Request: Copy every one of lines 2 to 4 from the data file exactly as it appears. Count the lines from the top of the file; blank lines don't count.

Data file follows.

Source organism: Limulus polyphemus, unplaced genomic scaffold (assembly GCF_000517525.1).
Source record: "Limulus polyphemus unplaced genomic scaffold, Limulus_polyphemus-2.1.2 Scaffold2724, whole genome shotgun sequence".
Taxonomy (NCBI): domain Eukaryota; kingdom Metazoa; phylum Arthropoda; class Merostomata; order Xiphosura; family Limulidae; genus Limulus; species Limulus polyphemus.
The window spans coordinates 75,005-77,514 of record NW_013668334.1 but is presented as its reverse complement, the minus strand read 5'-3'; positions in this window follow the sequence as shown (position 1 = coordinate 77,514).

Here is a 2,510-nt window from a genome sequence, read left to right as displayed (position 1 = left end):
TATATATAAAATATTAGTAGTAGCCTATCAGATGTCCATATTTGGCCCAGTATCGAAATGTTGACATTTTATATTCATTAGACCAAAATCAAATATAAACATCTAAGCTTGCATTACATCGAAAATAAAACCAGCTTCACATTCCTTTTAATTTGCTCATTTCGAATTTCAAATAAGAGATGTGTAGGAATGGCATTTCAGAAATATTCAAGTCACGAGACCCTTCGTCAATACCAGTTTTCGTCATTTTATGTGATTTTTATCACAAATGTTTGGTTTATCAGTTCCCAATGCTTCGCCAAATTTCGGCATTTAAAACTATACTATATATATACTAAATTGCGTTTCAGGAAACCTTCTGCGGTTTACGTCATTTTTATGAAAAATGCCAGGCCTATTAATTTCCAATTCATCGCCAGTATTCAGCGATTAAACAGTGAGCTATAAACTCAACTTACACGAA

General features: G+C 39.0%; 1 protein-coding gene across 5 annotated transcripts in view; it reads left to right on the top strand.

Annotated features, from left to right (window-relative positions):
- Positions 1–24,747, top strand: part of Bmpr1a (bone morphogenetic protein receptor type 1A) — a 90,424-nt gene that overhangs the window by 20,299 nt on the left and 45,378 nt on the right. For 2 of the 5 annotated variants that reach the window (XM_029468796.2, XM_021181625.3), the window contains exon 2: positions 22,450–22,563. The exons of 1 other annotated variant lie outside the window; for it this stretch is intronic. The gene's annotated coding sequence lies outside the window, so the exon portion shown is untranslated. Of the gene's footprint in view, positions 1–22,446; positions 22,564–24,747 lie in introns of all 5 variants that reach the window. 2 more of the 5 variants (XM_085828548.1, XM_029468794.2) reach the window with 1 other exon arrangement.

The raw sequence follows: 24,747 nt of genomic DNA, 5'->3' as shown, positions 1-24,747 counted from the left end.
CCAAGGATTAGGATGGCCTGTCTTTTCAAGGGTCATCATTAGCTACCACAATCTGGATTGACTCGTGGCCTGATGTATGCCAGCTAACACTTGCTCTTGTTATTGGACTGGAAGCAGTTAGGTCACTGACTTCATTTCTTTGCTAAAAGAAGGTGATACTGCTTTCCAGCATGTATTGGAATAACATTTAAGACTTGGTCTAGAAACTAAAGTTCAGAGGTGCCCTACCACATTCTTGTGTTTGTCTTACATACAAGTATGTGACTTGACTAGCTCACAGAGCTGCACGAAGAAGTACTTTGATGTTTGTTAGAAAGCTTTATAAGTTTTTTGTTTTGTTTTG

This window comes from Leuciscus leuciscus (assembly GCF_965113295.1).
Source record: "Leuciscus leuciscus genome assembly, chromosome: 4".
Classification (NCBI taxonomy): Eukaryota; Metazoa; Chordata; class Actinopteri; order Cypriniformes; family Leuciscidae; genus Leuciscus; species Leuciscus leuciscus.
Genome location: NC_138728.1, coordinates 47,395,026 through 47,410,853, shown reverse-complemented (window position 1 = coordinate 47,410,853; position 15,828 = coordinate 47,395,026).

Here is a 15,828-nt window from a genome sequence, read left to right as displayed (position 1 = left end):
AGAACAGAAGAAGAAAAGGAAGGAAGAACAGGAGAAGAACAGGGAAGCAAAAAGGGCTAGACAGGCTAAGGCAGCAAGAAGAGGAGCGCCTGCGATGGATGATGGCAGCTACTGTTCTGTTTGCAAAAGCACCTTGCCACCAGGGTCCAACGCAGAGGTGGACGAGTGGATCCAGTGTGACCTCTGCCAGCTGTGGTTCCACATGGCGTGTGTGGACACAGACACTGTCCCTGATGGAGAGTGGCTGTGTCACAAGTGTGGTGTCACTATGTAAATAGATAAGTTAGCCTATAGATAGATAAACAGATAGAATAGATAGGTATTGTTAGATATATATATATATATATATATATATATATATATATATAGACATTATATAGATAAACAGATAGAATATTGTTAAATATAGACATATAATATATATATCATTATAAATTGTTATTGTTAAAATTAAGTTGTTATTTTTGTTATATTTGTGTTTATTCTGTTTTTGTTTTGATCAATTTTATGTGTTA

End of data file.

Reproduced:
Source record: "Limulus polyphemus unplaced genomic scaffold, Limulus_polyphemus-2.1.2 Scaffold2724, whole genome shotgun sequence".
Taxonomy (NCBI): domain Eukaryota; kingdom Metazoa; phylum Arthropoda; class Merostomata; order Xiphosura; family Limulidae; genus Limulus; species Limulus polyphemus.
The window spans coordinates 75,005-77,514 of record NW_013668334.1 but is presented as its reverse complement, the minus strand read 5'-3'; positions in this window follow the sequence as shown (position 1 = coordinate 77,514).